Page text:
Murray in ML to praise ACA, calls for public option

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Charles H. Featherstone/Columbia Basin Herald Sen. Patty Murray and Moses Lake Community Health CEO Sheila Chilson listen to stories of patients grateful for health insurance under the Affordable Care Act.

MOSES LAKE — Sen Patty Murray, during a short visit Wednesday to the Moses Lake Community Health Center, said that it’s important to talk about successes — the lives saved — by the expansion of health insurance under the Affordable Care Act.

“They’re not done talking about repealing the ACA,” Murray told a small group of nurses, administrators, patients and family members who say their lives were saved by that ACA’s expansion of insurance coverage.

“So, we need to show how important this is for so many people, and make it [the Affordable Care Act] more successful. I’d like to see a public option to see more competition,” Murray said.

Last month, Congress attempted to repeal the Affordable Care Act — also called Obamacare — and replace it with a Republican plan centered on tax credits rather than direct subsidies for health insurance.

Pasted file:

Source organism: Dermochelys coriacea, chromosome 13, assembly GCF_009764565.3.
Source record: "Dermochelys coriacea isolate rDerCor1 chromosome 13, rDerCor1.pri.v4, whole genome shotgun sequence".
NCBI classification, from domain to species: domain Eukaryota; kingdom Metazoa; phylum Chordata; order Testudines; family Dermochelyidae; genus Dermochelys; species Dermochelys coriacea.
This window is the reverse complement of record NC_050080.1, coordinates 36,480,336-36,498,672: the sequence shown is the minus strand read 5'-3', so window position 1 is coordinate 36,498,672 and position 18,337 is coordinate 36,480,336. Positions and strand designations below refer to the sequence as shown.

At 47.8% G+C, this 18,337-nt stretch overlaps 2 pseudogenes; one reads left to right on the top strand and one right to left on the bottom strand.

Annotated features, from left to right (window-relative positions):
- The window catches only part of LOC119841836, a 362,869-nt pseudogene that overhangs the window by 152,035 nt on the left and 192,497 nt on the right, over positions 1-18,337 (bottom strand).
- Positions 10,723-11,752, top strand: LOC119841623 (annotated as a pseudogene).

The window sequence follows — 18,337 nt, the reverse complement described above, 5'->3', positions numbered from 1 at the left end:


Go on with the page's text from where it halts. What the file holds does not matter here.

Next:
The state’s senior senator, however, spent most of the hour-and-a-half at the community care clinic listening.

Miriam Alvarez, a certified medical assistant at the clinic, and her brother Victor told the story of their mother Maria, who suffered a very serious stroke on one of the worst days of winter in January, when ice and snow closed the passes.

Maria was kept alive with a borrowed breathing machine at the tiny hospital in Ephrata, Victor said, but without the subsidized insurance they’d been able to buy through the exchanges, they would never have been able to afford to have Maria taken to Wenatchee for emergency surgery, much less airlifted to Seattle’s Harborview Medical Center for further treatment and eventually the therapy she needed to recover.

Murray said the Alvarezes’ experience is a reminder that if the ACA is repealed, many small, rural hospitals like the tiny facility in Ephrata where Maria was “stabilized with a dusty machine” would be the first to go under.

“They won’t be there,” she said.

Nurse Practitioner Justin Stoltzfus told Murray of two men he saw, both in their mid-50s, both dealing with similar serious health concerns. One man had health insurance through his employer, while the other had only been able to obtain health insurance through the ACA — for the first time in his life.

“That probably saved his life,” Stoltzfus said.

After her visit to the Moses Lake Community Clinic, Murray was also scheduled to visit the Mitsubishi Aircraft test facility at the Port of Moses Lake.

Charles H. Featherstone can be reached via email at

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